Indigenous women and girls in Canada have been murdered or have gone missing at a rate four times higher than the rate of representation of indigenous women in the Canadian population which is 4.3%. The most comprehensive numbers available were collected by the non-profit organization Native Women’s Association of Canada (NWAC) through an initiative financed by the governmental entity Status of Women Canada. As of March 31, 2010, NWAC has gathered information regarding 582 cases of missing or murdered indigenous women and girls across the country from the past 30 years. Civil society organizations have long claimed that the number could be much higher, and new research indicates that over 1000 indigenous women could be missing or dead across Canada. Although high numbers of missing and murdered indigenous women in Canada have been identified at both the national and international levels, there are no trustworthy statistics that could assist in reaching a fuller understanding of this problem. The Government itself recognizes that Canada’s official statistics do not provide accurate information regarding the true numbers of missing and murdered indigenous women. In addition, there is no reliable source of disaggregated data on violence against indigenous women and girls because police across Canada do not consistently report or record whether or not the victims of violent crime are indigenous.
As the report explains, the numbers of missing and murdered indigenous women are particularly concerning when considered in light of the fact that indigenous people represent a small percentage of the total population of Canada. Although the information received by the Commission indicates that this could be a nationwide phenomenon, this report is focused on the situation in British Columbia, because the number of missing and murdered indigenous women is higher there in absolute terms than any other province or territory in Canada.
The Canadian government should set up an independent national inquiry into the violence experienced by indigenous women and girls and create a system for greater accountability for police misconduct, Human Rights Watch said today. Representatives from Human Rights Watch testified on January 30, 2014, before the Special Committee on Violence Against Indigenous Women in the Canadian House of Commons. They also urged officials to hold police responsible for misconduct.
Condemns forced marriage as a fundamental human rights violation and form of family violence and of violence against women and urges governments to amend existing laws or enact new laws to prevent, protect and support individuals threatened by forced marriages.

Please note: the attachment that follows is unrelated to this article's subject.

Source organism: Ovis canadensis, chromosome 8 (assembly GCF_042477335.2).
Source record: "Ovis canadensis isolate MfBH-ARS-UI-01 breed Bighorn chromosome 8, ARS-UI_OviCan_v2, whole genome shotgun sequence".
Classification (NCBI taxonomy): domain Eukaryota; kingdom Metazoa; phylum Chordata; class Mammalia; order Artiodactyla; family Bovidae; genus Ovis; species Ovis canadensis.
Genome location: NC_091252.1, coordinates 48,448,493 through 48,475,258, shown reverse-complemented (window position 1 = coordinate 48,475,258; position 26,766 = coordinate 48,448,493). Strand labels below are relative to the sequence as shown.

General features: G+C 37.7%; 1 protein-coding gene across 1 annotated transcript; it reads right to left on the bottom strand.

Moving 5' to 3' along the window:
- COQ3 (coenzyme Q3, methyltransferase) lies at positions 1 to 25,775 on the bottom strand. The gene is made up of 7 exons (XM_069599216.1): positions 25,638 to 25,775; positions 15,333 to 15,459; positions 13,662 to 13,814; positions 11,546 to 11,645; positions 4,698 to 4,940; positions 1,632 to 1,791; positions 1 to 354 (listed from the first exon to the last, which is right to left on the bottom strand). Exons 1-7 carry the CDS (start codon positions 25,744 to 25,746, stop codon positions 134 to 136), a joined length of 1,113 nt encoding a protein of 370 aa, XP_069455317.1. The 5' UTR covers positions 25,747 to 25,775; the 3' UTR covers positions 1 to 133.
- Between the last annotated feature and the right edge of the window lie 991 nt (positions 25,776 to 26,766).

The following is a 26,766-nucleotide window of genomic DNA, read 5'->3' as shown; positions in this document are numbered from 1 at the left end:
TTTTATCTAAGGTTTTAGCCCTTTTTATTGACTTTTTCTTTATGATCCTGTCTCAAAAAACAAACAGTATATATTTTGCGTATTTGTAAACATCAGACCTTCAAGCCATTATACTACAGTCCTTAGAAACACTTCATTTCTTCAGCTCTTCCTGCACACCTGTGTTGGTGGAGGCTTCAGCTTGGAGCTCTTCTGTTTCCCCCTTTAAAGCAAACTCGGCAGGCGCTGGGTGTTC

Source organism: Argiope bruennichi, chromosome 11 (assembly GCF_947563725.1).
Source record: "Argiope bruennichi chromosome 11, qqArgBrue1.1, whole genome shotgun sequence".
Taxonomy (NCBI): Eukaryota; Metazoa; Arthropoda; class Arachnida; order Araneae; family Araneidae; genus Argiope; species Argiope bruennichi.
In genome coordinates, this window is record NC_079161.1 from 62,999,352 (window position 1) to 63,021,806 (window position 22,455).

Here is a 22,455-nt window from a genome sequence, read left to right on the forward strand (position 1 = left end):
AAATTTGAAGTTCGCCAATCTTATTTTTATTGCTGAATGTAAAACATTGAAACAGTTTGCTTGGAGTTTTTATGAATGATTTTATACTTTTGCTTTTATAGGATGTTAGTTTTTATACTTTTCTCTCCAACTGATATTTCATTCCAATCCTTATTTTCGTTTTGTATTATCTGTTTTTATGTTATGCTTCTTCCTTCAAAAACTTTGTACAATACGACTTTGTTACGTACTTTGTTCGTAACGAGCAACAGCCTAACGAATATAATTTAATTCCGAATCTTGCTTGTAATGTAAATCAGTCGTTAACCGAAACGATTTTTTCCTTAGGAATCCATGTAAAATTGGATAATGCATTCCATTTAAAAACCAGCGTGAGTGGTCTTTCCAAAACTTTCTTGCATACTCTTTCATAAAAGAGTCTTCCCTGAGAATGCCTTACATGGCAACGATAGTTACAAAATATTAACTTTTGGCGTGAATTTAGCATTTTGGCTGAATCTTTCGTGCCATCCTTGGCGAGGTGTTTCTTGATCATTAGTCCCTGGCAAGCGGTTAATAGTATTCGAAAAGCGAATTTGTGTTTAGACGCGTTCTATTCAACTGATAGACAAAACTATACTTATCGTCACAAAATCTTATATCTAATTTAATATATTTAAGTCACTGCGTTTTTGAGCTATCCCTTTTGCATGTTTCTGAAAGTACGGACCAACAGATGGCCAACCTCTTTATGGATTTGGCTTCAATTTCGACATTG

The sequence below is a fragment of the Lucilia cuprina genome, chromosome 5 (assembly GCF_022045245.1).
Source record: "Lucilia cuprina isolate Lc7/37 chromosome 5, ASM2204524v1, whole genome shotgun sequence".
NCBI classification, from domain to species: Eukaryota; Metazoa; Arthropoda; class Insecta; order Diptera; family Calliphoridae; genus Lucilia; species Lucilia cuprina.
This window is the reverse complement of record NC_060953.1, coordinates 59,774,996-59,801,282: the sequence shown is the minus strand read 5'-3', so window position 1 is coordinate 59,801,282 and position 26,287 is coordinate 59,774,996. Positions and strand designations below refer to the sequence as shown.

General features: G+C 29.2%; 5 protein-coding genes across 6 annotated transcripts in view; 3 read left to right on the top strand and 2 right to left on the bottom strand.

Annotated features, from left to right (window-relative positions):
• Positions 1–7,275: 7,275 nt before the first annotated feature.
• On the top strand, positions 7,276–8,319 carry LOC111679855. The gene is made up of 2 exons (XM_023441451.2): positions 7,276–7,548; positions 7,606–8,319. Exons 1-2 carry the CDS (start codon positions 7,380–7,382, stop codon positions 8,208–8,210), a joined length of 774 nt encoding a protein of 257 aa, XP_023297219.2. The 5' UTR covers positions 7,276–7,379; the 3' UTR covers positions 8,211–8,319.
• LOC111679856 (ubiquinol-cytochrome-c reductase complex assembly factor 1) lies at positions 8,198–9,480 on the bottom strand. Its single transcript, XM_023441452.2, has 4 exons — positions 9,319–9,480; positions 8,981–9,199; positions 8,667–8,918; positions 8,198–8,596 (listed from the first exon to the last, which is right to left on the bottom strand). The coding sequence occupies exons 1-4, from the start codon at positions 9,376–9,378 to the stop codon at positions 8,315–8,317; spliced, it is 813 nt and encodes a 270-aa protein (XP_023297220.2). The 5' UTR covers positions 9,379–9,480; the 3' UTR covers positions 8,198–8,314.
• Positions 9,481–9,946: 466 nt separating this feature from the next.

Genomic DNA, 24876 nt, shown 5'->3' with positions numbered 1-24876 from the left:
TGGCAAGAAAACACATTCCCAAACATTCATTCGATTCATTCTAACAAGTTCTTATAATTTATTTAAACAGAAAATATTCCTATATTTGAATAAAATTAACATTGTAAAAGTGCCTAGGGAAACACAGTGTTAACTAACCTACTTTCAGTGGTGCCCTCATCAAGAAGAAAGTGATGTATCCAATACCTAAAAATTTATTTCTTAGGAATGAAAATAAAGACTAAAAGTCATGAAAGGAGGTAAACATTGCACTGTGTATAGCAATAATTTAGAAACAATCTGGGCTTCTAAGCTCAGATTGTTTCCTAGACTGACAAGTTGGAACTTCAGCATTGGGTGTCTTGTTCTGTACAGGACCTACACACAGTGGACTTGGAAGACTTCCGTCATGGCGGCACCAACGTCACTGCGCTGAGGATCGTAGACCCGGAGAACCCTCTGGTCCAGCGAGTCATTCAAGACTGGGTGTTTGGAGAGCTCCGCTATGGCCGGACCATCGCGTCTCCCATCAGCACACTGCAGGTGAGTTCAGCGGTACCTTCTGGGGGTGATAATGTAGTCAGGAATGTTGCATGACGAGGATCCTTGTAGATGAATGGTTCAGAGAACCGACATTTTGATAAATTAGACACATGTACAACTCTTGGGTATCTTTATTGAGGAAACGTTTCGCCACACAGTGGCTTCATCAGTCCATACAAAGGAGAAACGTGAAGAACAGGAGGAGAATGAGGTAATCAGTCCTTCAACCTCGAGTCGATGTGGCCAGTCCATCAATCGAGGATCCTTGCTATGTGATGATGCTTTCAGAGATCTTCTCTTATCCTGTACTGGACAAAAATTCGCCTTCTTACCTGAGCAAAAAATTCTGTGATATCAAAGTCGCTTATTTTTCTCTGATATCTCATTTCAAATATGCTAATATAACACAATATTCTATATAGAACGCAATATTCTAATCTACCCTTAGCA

Strengthening the protection of sexual and reproductive health and rights in the African region through human rights uses rights-based frameworks to address some of the serious sexual and reproductive health challenges that the African region is currently facing. More importantly, the book provides insightful human rights approaches on how these challenges can be overcome. The book is the first of its kind. It is an important addition to the resources available to researchers, academics, policymakers, civil society organisations, human rights defenders, learners and other persons interested in the subject of sexual and reproductive health and rights as they apply to the African region. Human rights issues addressed by the book include: access to safe abortion and emergency obstetric care; HIV/AIDS; adolescent sexual health and rights; early marriage; and gender-based sexual violence.
The Trafficking in Persons (TIP) Report is the U.S. Government’s principal diplomatic tool to engage foreign governments on human trafficking. It represents an updated, global look at the nature and scope of trafficking in persons and the broad range of government actions to confront and eliminate it.
The Human Rights Commission is the lead agency for the coordination and development of the National Plan of Action for the Promotion and Protection of Human Rights (NPA). The preparation of the National Plan of Action is mandated by the Human Rights Act 1993.
The Act requires the Human Rights Commission to develop the NPA on behalf of New Zealand it is New Zealand’s plan, not the Commission’s plan. Therefore, a cross-agency and collaborative approach with the state sector, local government, Iwi, and civil society is essential.
The Plan will set out the concrete actions to be taken by the Government to improve human rights realisation and to action the commitments made to the United Nations as part of the Universal Periodic Review1. These commitments were included in the response to the United Nations and were Cabinet mandated.
The Al-Khoei Foundation is submitting this statement to appeal to the Special Rapporteur on Violence Against Women, its Causes and Consequences, to continue her effective advocacy on a number of issues that contribute to violence against women and it’s many causal factors.
Subject: This research memorandum presents key findings from desk research conducted in January and February 2014, on the barriers to instituting appropriate VAW laws against domestic violence (DV), and to effectively implementing them in three countries in Asia (China, Pakistan, and Sri Lanka).
Background and Cross-Cutting Findings: China, Pakistan, and Sri Lanka have all ratified CEDAW; however, both China and Pakistan have not passed the Optional Protocol to CEDAW. Research found four cross-cutting barriers impeding the institutionalization of appropriate VAW laws against DV in these three countries:
1) The predominant public discourse on DV is fragmented. As a result, an overall sense of urgency and severity of the problem is not felt among key stakeholders in all 3 countries.
2) Other national policies regarding housing, marriage, fertility, migration, etc. undermine both the international (CEDAW) legal framework, and the national policies set up for service provision and protection across all three countries.